In Search of the Perfect Buck

Nov 21, 2018

It’s deer hunting season and many of us in search for the perfect buck.

This week on A Northwoods Moment in History, Gary Entz tells us about a buck Erwin J. Steenson  experienced during a Thanksgiving hunt in Minocqua back in 1948.

Fall in the Northwoods means hunting season for many people and has been that way for many generations.  There are numerous stories out there about the spiritual side of hunting and how some look to their time in the woods as a chance to reconnect with nature and get in touch with something primal within themselves.  The ideal is a beautiful thing, but the actual experience is often something quite different. 

Jim Herubin displaying the 14-point buck which he shot during the deer season in Douglas county, back in 1964.

Take a Thanksgiving hunt that Erwin J. Steenson of Minocqua experienced in 1948.  In that year Steenson and four others had spent the Thanksgiving week out in the woods in search of the perfect buck.  After six fruitless days, the group was cold, wet, and tired, so they decided to pack it in and head home.  Then, all of a sudden, while driving on Highway 51 two miles south of Minocqua the group spotted a huge 10-point buck standing majestically on the side of a nearby hill.  The hunters could not believe their luck.  The car screeched to a halt as the men spilled out onto the highway and pulled their rifles out of their gun cases as fast as they could.  Leaving the cases strewn about the roadside, the men crept into the brush and hurriedly loaded their weapons in the hope of getting off the first shot.

Despite the commotion the men were making, the buck stood its ground as the hunters spread out and took aim.  The first hunter got into position, raised his rifle, and fired!  Several more shots followed in quick succession.  After everyone had taken their shot, the buck continued to stand.  Convinced that they had fired too low, the huntsmen encouraged each other to aim higher.  One of them warned his fellows to watch the buck carefully.  “He may be hit,” he said, “it’s their trick to stand still and then suddenly run off.”  They fired another volley, and this time saw fur fly.  The buck still stood.  They fired yet again.  Finally, after other motorists had stopped to watch the show – or in some cases join in the shooting – a couple of the hunters crept up the hill to see what was going on.  They returned with sheepish looks on their faces.  They discovered that some prankster had placed one of the finest stuffed bucks they had ever seen on the side of that hill.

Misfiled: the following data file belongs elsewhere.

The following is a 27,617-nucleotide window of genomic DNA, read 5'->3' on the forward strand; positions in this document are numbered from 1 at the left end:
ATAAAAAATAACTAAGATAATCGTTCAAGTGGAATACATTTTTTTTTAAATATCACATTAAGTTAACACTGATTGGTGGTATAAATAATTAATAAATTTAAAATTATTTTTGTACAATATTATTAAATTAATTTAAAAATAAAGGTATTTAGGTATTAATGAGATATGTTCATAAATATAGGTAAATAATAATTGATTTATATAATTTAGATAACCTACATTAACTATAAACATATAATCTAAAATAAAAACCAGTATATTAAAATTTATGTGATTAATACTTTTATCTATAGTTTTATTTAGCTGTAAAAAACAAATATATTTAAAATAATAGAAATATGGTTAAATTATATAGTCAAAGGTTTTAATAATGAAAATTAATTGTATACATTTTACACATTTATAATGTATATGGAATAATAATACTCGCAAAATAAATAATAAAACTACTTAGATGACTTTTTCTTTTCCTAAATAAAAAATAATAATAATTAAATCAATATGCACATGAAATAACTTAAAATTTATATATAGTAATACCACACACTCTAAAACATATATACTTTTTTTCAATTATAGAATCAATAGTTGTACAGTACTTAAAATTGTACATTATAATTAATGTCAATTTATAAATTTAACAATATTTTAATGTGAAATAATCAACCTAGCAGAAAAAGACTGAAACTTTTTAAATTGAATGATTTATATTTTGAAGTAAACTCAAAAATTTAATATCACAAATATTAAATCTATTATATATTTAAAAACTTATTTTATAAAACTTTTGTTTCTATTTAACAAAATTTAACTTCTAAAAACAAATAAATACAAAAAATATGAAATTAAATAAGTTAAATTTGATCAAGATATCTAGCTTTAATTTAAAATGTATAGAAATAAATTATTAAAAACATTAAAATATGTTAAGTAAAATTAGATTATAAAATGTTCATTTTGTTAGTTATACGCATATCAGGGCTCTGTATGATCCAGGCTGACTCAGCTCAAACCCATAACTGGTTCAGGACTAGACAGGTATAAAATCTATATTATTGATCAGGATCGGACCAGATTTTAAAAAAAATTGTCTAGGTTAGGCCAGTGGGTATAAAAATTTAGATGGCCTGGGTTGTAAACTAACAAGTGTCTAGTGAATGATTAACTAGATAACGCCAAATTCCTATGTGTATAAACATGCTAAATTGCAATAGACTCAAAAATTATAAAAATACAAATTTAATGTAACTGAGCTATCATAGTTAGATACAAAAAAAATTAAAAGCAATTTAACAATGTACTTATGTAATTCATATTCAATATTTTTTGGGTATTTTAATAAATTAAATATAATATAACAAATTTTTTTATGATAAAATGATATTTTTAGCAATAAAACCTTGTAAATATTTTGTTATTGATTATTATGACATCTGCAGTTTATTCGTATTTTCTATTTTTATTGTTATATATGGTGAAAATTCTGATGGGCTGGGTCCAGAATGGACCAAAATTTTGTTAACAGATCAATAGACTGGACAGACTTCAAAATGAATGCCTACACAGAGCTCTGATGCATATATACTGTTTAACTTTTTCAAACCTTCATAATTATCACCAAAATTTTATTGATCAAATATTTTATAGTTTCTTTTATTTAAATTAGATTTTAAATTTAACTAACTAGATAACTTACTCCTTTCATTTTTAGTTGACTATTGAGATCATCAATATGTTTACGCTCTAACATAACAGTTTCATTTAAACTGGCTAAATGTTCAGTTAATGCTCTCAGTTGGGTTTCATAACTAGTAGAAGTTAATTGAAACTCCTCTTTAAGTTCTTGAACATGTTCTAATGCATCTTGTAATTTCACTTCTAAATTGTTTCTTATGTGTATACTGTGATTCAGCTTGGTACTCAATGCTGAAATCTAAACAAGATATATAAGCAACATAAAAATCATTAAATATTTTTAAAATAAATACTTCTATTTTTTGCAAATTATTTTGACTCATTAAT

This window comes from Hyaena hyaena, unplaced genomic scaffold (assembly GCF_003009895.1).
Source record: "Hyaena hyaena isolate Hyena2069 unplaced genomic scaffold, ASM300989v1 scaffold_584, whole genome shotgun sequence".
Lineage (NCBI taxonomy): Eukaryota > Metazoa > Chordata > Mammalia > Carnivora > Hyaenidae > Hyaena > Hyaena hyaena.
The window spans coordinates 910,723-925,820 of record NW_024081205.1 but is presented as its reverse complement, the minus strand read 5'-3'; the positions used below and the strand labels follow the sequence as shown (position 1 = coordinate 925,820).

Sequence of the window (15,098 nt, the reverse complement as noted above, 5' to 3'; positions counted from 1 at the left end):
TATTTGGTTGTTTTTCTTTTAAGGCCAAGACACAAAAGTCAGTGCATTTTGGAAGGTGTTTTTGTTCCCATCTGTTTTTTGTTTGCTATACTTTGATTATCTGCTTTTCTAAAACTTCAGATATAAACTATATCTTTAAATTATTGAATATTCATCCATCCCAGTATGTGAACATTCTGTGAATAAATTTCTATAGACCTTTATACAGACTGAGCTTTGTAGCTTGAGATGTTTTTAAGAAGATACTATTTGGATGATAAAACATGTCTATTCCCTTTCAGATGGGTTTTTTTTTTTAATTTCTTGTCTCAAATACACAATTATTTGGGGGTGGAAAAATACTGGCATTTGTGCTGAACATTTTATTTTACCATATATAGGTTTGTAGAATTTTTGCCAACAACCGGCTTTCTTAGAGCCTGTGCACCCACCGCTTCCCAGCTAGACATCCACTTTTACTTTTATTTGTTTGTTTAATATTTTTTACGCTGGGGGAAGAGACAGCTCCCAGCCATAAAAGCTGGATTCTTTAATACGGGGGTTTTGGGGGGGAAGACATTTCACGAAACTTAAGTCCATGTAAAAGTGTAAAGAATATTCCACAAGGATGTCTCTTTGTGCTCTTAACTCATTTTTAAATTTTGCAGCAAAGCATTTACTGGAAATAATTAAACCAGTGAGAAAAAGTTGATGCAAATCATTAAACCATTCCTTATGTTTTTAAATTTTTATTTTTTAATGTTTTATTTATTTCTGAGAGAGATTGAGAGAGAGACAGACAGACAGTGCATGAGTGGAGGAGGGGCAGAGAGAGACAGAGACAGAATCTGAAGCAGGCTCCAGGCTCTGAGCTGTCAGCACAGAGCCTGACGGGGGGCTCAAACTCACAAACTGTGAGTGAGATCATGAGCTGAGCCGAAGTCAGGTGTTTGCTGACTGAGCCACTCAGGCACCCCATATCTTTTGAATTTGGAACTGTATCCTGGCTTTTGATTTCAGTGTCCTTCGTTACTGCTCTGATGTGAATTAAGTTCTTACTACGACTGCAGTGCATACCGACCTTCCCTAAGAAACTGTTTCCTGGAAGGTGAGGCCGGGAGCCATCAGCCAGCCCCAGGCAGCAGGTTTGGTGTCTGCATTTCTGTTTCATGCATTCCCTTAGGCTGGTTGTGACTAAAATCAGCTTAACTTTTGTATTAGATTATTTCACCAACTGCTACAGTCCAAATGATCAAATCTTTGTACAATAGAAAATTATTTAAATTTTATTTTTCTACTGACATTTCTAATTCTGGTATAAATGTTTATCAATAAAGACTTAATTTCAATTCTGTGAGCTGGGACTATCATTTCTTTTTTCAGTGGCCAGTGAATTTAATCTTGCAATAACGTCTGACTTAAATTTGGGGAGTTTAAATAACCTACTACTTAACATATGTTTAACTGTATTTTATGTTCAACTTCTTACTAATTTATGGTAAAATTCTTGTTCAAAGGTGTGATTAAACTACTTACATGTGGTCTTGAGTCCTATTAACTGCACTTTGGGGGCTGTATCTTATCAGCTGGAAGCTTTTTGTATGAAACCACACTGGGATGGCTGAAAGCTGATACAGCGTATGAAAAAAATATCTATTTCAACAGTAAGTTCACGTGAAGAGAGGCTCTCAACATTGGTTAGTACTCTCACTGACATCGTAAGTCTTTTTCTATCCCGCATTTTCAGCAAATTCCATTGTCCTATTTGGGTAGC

People resumed shooting, and by the time Steenson and his group left he estimated that more than 500 rounds had been fired into the hapless stuffed animal.  If hunting creates memories, then this was a hunt definitely worth remembering. 

I’m Gary Entz and this has been a WXPR Northwoods Moment in History.

This story was written by Gary Entz and produced for radio by Mackenzie Martin. Some music for this commentary came Podington Bear. The photos above are used with permisson from the Wisconsin Historical Society and can be found on their website here and here.

A Northwoods Moment in History is funded in part by a grant from the Wisconsin Humanities Council, with funds from the National Endowment for the Humanities and the State of Wisconsin. Any views, findings, conclusions or recommendations expressed in this project do not necessarily represent those of the National Endowment for the Humanities. The Wisconsin Humanities Council supports and creates programs that use history, culture, and discussion to strengthen community life for everyone in Wisconsin.